On a recent family trip to an out-of-town golf course, I had been designated as the unofficial photographer, and we had obtained permission for me to go on the golf course, despite not playing myself. I had a golf cart all to myself, and had promised to stay off the course; while my parents shared one and were on the course, playing.
The golf course was vast and picturesque with lush greenery, hilly terrain with its sheer cliffs and steep valleys.
I was busy taking photographs and videos while trailing them in my cart. The entire morning had remained uneventful. My parents continued to play golf. I continued to take photographs. Of the golf course, the flora, the hills, the blue skies and sometimes, if I felt generous, of my parents too.
Once or twice, I observed my father hit an amazing shot, where the ball had soared up high in the sky like an eagle. Indeed, even the eagle must have felt threatened of the mysterious round object flying next to it. Strangely, the ball was bald too and had no wings. The eagle was more than just curious as the ball kept up its flight without flapping any wings. Just as the eagle was about to investigate further, the ball took a descent and disappeared. The eagle, apparently, too astonished to follow him downwards and convinced of its supernatural mind-reading abilities, decided not to pursue it any further. Here, the eagle and I concurred. Having played golf a few times, I had, firsthand, experienced the waywardness of the golf ball. It had a deliberate tendency to go in a direction opposite to the one it had been hit towards.
Anyway, after watching all the amazing shots and scenery, I, a 13th cousin of Christopher Columbus in my previous life, had lost interest in what was already visible and itched to explore further. So further down I went, following the asphalt track.
I was the King of the World (or rather Queen of the World, in my case or maybe General Melagius; I was still undecided) and the golf cart my chariot.
I looked over my shoulder at the army behind me. Tiny tin soldiers stood at attention in neat rows.
Click- Clak-Clad, I could hear the metallic clank of their armour and shoes, as they marched forward. I pedaled down the track until I came to a mud track which, clearly, had rarely been walked upon much less driven over.
Not one to back down by a minor obstacle, “Chaaaarge!” I bellowed, and my soldiers and I raced ahead. It was “do or die” now. At the dead end of the path, I tried turning my so called chariot, but the imaginary horses were too fast and ended up losing their way. The cart shot right off the path, and skidded off into the forested area, beyond which lay a jaw dropping cliff. I tried reeling the horses in but it was of no use. They had already galloped away and banged me and my chariot straight into a tree ahead. “Haaaalt!” I hollered to the army and looked back but there was no one to be seen. Clearly, they weren’t as brave as their commander, I thought unimpressed at them having run for cover.I tried to reverse the cart, but it wouldn’t budge. I got down and inspected the situation. One of the tyres was in the air, as the cart was off the ground from one side. Realizing I needed help, I decided to call in for back-up. “Reassemble!” I commanded to my army. There was a deathly silence all around. Clearly, I would have to win this battle single-handedly. I pushed my cart out but it simply stayed put, in defiance. Just then a shrill bell pierced the deafening silence of the valley. It signaled the return of my army, I assumed until I realized that it did not sound like the blast of a horn but the ringing of a mobile phone.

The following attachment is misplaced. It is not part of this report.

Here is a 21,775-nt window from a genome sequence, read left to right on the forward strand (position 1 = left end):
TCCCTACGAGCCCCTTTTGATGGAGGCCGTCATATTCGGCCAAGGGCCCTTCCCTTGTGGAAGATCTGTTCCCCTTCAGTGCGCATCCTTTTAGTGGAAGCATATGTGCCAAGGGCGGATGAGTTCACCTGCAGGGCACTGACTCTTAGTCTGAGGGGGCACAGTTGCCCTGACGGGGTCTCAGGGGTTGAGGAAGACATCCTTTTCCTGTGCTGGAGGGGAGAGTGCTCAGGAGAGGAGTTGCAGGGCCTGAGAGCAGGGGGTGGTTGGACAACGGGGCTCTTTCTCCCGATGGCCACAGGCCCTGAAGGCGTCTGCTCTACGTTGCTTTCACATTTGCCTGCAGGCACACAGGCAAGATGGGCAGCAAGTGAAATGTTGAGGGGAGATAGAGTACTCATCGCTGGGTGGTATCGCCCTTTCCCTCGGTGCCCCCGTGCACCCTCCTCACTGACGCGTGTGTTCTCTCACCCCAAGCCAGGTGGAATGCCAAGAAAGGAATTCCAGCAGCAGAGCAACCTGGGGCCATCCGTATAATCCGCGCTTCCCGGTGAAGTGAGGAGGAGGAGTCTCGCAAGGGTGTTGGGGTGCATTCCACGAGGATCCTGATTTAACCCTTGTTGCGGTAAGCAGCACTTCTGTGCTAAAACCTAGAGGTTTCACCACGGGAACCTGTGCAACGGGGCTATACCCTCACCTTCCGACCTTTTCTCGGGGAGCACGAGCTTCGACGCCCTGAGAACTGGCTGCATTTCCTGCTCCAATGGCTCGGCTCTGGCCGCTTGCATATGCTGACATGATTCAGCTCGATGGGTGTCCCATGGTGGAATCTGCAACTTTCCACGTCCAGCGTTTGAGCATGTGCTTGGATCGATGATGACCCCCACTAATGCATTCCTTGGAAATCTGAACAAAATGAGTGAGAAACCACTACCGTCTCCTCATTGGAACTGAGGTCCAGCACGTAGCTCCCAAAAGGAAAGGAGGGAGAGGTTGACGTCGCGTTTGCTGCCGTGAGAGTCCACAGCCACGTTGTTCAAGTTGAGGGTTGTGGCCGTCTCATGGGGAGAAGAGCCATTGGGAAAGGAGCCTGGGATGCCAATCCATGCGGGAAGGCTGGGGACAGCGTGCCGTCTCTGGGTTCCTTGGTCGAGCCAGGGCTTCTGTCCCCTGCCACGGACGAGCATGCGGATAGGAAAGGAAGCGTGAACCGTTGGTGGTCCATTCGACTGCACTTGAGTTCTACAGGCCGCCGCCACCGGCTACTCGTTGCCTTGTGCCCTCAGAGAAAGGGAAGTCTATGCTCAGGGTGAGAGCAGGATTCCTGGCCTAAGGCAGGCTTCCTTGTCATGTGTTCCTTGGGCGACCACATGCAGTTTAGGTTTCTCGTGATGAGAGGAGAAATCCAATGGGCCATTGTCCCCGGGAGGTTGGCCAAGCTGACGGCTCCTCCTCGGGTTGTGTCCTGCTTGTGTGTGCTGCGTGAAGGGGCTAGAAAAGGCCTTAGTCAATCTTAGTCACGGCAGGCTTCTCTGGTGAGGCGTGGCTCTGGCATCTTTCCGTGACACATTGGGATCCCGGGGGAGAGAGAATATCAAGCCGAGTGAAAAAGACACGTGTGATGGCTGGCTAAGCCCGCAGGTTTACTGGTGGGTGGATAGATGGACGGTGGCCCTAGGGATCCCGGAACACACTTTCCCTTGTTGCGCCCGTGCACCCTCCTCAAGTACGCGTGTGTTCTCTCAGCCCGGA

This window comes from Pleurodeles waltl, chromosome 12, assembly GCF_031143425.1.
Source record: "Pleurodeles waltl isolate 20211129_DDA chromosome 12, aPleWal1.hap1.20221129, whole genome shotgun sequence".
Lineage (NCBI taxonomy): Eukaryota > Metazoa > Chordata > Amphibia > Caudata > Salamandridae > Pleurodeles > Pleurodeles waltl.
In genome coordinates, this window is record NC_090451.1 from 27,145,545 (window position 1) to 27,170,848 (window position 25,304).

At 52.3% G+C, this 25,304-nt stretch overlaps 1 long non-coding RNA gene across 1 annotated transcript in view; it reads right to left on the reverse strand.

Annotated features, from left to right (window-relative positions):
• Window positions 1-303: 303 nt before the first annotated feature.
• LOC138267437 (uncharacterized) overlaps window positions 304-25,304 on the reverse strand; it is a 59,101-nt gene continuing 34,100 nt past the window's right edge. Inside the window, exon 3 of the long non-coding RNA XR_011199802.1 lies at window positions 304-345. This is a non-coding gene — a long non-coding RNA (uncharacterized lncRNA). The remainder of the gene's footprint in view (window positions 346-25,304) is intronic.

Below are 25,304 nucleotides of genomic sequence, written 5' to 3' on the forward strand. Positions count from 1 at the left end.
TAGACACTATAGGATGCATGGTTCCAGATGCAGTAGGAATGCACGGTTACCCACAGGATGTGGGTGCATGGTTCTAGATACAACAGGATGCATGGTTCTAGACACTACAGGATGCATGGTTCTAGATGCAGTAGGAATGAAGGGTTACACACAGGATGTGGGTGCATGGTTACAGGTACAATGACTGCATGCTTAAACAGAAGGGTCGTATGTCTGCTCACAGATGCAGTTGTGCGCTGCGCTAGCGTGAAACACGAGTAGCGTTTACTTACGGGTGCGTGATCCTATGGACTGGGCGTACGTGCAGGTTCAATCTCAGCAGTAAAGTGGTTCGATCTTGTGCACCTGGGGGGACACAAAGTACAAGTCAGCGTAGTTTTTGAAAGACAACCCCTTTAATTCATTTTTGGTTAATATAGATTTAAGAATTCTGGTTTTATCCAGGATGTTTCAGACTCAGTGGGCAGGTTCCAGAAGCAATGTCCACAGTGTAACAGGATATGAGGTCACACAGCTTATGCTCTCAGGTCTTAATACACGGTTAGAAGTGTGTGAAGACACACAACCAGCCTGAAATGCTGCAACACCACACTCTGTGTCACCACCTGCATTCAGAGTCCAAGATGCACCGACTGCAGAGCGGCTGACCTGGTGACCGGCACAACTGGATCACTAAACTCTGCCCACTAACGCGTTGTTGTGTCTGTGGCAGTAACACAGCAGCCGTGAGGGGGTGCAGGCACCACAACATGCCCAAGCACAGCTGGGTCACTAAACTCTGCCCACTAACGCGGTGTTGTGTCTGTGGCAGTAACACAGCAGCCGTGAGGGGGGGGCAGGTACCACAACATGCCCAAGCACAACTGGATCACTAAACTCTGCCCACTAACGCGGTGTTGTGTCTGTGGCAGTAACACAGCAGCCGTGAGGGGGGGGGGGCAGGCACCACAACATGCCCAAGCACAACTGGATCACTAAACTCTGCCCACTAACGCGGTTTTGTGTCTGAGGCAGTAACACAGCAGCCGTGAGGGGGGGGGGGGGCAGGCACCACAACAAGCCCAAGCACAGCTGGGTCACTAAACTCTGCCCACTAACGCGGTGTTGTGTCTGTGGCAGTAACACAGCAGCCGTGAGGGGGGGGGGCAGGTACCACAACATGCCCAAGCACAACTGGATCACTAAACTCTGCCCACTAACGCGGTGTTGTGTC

I fished it out of my pocket and attended my mother’s call enquiring of my whereabouts. I told her that I was nearby and on my way back. Reassured she disconnected, leaving me to contemplate the solution to my predicament. It was World War III, I decided and launched a full-blown attack on the golf cart. I pushed and pulled and shoved with all my might. But, it did nothing except exercise my biceps and triceps. By now, I was genuinely concerned about three things: how to go back, the possibility of damage to the cart, and what explanation to give to my parents. Again, the shrill bell broke my process of rumination. This time, it was my father. Huffing and panting, I briefly narrated the sequence of events to him. He told me to stay where I was so he could get someone to fetch me. Fearing a parental backlash, I began to drum up plausible explanations but came up with none.
As I wearily walked back to the spot my parents had last seen me, I saw a line of black ants at the edge of the path, bowing to me in respect. I regained some of my dignity and nobly returned their gesture with a courtesy. As I bent down, I got a closer look and realized that it was not really a respectful bow. Hundreds and hundreds of ants were pointing at me and laughing hysterically. I was indignant at this insolence. “I can crush you in a second,” I threatened while stomping my foot.
“Oh yeah…. you want a kiss?” One of the ants retorted, waving its tentacles.
“Ever heard of the saying that an ant can make an elephant dance!” challenged another.
“Do you want to dance?” questioned a third one, while jiggling his bottom, sending them into peals of laughter again.
Wizened by the ants’ logic, offended at being called an elephant and humbled by my own defeat, I beat a hasty retreat towards the spot where I had last seen my parents, promising myself never to sit on a golf cart or to threaten the down and trodden again.